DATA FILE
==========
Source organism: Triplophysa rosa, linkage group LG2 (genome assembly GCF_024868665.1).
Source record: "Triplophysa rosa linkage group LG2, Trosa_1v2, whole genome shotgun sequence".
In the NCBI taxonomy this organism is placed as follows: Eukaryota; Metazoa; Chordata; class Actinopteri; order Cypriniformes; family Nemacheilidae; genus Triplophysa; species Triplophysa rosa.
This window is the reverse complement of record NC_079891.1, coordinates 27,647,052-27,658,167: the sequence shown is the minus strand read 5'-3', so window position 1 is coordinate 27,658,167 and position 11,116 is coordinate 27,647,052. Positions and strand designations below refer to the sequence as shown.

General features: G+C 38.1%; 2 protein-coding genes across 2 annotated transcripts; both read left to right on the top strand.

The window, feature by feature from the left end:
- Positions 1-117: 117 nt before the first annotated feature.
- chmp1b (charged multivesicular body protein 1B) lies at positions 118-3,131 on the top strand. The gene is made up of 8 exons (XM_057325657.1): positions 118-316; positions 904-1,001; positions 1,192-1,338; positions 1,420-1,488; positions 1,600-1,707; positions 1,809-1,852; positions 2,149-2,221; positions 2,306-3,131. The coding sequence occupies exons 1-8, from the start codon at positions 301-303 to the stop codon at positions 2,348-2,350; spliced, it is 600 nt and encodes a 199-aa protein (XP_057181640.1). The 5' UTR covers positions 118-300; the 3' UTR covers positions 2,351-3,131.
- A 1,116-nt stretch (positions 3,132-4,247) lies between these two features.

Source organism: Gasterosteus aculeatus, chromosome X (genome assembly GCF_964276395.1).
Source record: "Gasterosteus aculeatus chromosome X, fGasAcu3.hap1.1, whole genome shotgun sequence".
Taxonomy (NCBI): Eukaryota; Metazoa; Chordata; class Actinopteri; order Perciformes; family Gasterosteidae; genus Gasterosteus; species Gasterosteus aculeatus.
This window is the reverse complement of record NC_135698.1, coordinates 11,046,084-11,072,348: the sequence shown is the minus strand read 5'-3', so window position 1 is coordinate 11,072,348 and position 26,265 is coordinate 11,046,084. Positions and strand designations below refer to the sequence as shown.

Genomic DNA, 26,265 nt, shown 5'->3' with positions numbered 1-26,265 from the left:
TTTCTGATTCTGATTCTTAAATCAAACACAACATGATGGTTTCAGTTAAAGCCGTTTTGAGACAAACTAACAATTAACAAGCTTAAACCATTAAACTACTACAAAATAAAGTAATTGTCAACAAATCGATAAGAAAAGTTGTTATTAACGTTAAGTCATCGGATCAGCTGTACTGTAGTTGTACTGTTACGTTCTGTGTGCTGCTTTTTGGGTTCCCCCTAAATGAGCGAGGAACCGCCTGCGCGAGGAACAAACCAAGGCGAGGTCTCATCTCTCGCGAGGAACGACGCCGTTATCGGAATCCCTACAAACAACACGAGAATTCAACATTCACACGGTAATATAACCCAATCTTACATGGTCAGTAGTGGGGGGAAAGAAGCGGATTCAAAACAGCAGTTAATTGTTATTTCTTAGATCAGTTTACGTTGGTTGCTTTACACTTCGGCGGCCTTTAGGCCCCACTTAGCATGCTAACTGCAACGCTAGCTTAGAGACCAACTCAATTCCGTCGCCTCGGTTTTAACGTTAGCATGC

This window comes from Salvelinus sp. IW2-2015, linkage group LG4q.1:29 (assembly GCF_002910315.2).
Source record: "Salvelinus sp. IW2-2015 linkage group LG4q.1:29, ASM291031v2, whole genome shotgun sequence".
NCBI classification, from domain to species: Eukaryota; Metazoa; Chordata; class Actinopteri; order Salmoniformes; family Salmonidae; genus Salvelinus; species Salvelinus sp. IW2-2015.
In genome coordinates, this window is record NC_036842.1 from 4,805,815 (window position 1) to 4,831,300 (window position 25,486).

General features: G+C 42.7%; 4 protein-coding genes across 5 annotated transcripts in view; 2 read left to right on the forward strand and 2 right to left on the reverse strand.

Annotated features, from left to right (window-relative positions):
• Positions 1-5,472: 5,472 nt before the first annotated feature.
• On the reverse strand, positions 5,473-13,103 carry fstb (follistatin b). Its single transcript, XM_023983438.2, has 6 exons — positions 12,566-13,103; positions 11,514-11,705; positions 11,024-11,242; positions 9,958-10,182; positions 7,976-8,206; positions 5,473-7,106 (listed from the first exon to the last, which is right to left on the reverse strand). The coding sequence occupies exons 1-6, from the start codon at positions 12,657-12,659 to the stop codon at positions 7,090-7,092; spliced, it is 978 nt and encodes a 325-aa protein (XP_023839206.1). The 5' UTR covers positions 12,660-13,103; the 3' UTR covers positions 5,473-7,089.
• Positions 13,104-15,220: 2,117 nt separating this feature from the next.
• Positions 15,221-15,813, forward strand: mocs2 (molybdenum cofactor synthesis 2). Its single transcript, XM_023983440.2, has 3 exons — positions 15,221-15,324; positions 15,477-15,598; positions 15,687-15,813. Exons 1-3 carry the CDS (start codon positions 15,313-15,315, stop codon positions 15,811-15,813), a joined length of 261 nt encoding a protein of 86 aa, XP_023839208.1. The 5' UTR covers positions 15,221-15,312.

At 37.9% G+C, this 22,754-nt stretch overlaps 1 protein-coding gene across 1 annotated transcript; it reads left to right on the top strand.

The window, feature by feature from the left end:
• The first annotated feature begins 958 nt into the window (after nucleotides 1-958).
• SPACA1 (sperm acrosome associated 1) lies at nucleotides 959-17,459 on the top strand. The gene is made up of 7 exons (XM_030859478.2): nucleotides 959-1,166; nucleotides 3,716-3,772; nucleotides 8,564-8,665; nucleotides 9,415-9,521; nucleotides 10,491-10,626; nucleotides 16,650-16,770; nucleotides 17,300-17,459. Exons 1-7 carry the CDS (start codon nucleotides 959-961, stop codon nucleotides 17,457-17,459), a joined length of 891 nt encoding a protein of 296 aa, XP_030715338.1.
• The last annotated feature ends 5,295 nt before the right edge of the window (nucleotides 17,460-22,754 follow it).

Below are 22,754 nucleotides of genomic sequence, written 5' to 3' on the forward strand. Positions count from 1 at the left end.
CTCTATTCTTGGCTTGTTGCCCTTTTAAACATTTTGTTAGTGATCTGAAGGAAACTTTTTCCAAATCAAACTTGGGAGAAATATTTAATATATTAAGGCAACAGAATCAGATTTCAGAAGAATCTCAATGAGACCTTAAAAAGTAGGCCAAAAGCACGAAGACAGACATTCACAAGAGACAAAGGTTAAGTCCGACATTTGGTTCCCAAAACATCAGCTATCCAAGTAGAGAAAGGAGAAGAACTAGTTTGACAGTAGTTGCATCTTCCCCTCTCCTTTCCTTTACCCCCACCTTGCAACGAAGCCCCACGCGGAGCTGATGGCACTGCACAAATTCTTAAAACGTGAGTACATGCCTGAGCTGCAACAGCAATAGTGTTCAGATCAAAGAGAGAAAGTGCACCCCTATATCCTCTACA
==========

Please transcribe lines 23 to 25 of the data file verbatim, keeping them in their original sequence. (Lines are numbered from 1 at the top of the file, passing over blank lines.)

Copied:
• On the reverse strand, positions 5,473-13,103 carry fstb (follistatin b). Its single transcript, XM_023983438.2, has 6 exons — positions 12,566-13,103; positions 11,514-11,705; positions 11,024-11,242; positions 9,958-10,182; positions 7,976-8,206; positions 5,473-7,106 (listed from the first exon to the last, which is right to left on the reverse strand). The coding sequence occupies exons 1-6, from the start codon at positions 12,657-12,659 to the stop codon at positions 7,090-7,092; spliced, it is 978 nt and encodes a 325-aa protein (XP_023839206.1). The 5' UTR covers positions 12,660-13,103; the 3' UTR covers positions 5,473-7,089.
• Positions 13,104-15,220: 2,117 nt separating this feature from the next.
• Positions 15,221-15,813, forward strand: mocs2 (molybdenum cofactor synthesis 2). Its single transcript, XM_023983440.2, has 3 exons — positions 15,221-15,324; positions 15,477-15,598; positions 15,687-15,813. Exons 1-3 carry the CDS (start codon positions 15,313-15,315, stop codon positions 15,811-15,813), a joined length of 261 nt encoding a protein of 86 aa, XP_023839208.1. The 5' UTR covers positions 15,221-15,312.